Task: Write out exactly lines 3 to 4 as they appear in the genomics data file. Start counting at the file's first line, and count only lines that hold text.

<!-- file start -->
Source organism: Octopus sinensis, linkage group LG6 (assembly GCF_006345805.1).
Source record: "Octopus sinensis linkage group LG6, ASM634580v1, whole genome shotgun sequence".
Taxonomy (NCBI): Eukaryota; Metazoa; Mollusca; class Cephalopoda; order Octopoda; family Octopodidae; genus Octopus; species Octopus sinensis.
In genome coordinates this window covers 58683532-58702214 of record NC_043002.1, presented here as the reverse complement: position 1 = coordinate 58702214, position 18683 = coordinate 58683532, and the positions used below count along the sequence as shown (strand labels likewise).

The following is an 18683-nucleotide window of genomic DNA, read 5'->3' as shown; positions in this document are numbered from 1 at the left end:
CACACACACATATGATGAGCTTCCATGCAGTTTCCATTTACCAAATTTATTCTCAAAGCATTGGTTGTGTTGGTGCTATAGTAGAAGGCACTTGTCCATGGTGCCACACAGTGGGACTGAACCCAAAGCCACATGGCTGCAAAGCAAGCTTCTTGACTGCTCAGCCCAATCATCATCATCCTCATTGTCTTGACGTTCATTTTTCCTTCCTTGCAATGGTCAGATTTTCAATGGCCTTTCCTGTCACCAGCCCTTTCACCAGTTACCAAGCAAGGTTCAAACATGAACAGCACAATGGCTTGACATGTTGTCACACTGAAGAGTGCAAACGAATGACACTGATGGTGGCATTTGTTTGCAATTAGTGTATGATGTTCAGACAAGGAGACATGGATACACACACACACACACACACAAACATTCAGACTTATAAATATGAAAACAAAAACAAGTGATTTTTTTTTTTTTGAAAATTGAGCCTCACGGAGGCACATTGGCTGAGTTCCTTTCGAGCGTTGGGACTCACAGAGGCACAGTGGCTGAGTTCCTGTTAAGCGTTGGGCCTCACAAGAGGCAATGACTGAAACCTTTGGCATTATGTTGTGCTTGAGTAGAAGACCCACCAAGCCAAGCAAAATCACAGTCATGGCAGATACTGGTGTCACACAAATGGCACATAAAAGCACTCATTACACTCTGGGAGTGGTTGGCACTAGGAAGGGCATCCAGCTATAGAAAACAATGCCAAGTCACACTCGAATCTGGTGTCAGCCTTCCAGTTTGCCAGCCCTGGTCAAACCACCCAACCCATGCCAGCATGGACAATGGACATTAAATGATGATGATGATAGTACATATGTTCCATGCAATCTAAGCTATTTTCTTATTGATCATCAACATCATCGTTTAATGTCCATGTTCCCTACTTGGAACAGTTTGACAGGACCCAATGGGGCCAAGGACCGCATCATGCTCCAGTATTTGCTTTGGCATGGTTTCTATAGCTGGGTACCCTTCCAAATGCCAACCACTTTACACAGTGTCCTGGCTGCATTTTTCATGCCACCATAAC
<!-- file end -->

Taxonomy (NCBI): Eukaryota; Metazoa; Mollusca; class Cephalopoda; order Octopoda; family Octopodidae; genus Octopus; species Octopus sinensis.
In genome coordinates this window covers 58683532-58702214 of record NC_043002.1, presented here as the reverse complement: position 1 = coordinate 58702214, position 18683 = coordinate 58683532, and the positions used below count along the sequence as shown (strand labels likewise).